2

The 2016 WSOP 10K 6-max came down to three players and on the final hand, all three players had a pocket pair. What are the odds of this happening?

2

That number seems high to me so I ran it. The chance of a straight flush is 72,192:1 and three pocket pairs seems harder to make than a straight flush. The chance of 4 of a kind is 4,164:1 and that seems way more remote than 4 of a kind.

using combinations

number of 2 card combinations = combin(52,2) = 1326
number of way to take three hands = combin(1326, 3) = 387,700,300
number pairs for each rank = combin(4,2) = 6
number of rank = 13
6 x 13 = 78
number of combin(78,3) = 76076
76076 / 387,700,300 = 0.000196224 = 5097 : 1

for a single pair
6 * 13 / 1326 = 3/51 = 0.058823529 = 18 : 1

but there is a much easier way
this is the number I believe
3/51 is first pair
48/50 is second hand needs a card that is not the first pair
3/49 is second hand make a pair
you get the pattern

(3/51)x(48/50)x(3/49)x(44/48)x(3/47) = 0.000202294 = 4944.31

it does not match the combinations

given OP has gotten a little snippy with me I am not going to chase this down

  • We have very similar numbers, except for the decimal. My raw number is 0.000214 - you have another few 000s in front of (basically) the same number. I did mine via simulation and it's inline with other simulations (like a full-table and the like) – Unknown Coder Jul 29 '16 at 0:25
  • Also keep in mind that my simulation is based off raw counts, not probability calculations, so there's a lot less maths in my answer, which makes me have more confidence in it – Unknown Coder Jul 29 '16 at 0:26
  • @JimBeam OK you have more confidence in your simulation. I have more confidence in using combinations. – paparazzo Jul 29 '16 at 0:30
  • you do realize that this hand ended in a 4OaK right??? And by your own numbers thats 4,164:1. So the three pocket pairs is in line with that given that (1) you have to have at least 1 pair dealt to have a 4OaK and (2) the more players that are dealt, the more likely multiple pairs are. – Unknown Coder Jul 29 '16 at 0:33
  • 1
    combin(1326, 3) is wrong. for this to be true, you would allow #=3 subsets like {AhKs, AhTc, Qd8s}. They are different hole cards, but two of them share one card. – Luis Masuelli Jul 29 '16 at 15:48
1

For three pocket pairs:

  • One player has a pair: 13*4c2 / 52c2.
  • Another player has a pair: (12*4c2 + 1) / 50c2. For the case of having the same value of first player, I add 1 (there is only one different combination remaining for the same pair). For the case of having a different pair, I add 12*4c2. The space for this user is 50c2 since two cards were already taken.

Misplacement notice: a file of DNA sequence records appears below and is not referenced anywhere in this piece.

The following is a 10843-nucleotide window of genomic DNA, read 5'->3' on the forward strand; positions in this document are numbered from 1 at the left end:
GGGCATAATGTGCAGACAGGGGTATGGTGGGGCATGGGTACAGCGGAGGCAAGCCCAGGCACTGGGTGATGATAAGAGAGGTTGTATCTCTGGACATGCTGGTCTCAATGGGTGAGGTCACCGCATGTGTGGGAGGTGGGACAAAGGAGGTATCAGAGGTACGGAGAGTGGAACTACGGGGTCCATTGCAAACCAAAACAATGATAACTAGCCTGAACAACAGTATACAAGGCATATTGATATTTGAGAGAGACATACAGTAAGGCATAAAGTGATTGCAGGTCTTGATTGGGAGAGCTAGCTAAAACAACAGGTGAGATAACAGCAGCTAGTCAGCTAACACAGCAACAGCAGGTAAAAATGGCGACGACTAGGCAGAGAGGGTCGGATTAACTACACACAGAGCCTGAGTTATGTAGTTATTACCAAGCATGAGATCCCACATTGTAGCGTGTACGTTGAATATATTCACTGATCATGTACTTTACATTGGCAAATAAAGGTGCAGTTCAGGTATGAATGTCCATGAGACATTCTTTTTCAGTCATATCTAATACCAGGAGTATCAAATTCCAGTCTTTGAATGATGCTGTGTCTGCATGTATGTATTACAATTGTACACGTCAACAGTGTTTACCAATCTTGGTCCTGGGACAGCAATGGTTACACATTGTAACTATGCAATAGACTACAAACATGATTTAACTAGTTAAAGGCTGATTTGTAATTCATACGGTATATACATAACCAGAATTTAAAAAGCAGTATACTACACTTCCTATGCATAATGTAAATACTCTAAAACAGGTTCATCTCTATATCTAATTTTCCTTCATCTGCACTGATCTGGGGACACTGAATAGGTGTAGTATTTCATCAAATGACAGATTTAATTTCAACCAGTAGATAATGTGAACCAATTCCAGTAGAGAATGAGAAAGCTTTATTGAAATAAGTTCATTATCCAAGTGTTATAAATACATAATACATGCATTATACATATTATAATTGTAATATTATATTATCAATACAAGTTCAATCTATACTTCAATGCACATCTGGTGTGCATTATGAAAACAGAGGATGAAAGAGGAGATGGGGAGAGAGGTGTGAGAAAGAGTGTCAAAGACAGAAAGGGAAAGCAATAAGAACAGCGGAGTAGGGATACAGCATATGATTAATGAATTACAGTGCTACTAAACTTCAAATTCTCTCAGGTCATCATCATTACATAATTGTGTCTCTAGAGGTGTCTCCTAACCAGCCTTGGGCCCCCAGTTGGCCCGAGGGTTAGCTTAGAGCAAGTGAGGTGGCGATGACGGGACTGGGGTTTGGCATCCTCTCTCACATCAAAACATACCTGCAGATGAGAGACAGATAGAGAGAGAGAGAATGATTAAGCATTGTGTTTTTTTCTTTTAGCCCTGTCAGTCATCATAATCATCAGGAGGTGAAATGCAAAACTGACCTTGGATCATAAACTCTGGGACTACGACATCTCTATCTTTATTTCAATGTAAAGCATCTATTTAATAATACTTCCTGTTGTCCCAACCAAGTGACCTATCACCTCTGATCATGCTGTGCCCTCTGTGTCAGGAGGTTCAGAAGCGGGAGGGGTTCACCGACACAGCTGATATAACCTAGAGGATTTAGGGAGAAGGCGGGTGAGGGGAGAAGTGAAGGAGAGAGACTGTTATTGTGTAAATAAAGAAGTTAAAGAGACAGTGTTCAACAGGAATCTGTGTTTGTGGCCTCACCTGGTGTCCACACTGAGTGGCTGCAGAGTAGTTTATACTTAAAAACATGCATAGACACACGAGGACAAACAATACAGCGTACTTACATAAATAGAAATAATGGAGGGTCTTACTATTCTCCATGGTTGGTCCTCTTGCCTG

• Third player will have chances like:
    • 12 * 4c2 if both former players had the same pair.
    • 11 * 4c2 + 1 + 1 if both former players had different pairs. The 1 cases are the remaining combination for making the same pair of either player, while the 11 * 4c2 are the case for a different pair to both former pairs.
    • A space of 48c2 since this players received two cards out of 48.

The final expected cases are:

 13*4c2 * (12 * 4c2 * (11 * 4c2 + 1 + 1) + 1 * (12 * 4c2))

Or ...

 13*4c2 * (12 * 4c2 * (11 * 4c2 + 1 + 1 + 1))

Or ...

 13*4c2 * (12 * 4c2 * (11 * 4c2 + 3))

On a space of:

 52c2 * 50c2 * 48c2

The applied methodology is definind the space and expected cases in terms of permutations of combinations of hands, avoiding using repeated single cards in different hands.

Based on my article any OP should read before posting a question like this I created the appropriate Python functions (renaming them to s, c, and p instead of shufflings, combinations, and permutations):

13 * c(4,2) * 12 * c(4, 2) * (11 * c(4,2) + 3) / (c(52,2) * c(50,2) * c(48,2))

Yielding ...

0.00021148885085949274

Anyway, similar to both already provided results, but yet different in a relative amount of 5% up from Paparazzi, 1% down from JimBeam.

0

I wrote an article on this very scenario. It comes out to about 1 in 5,000 hands. Link to article: http://buriedinfo.com/three-way-all-in-for-a-wsop-bracelet/

Mod Note: Jim owns the site that this post links to.

  • The article is poorly indented in the Python code – Luis Masuelli Jul 29 '16 at 15:44
  • Please make clear your personal affiliation to the linked site Jim. Thanks – Toby Booth Aug 18 '16 at 20:58
  • Jim, next time you post and dont add that you OWN the site, ill have to delete it and the others. Check out the help section for rules on self promotion of affiliated links. – Toby Booth Sep 3 '16 at 19:00
  • @TobyBooth son let's not forget that good content is still good content. You should be thanking me. – Unknown Coder Sep 3 '16 at 19:02
  • Last time I checked, in the "teachers lounge" with the other more experienced mods of all the other sites, that rules are still rules too! Take it up with them if you have an issue. Also, "son"... really. Grow up. – Toby Booth Sep 3 '16 at 19:04

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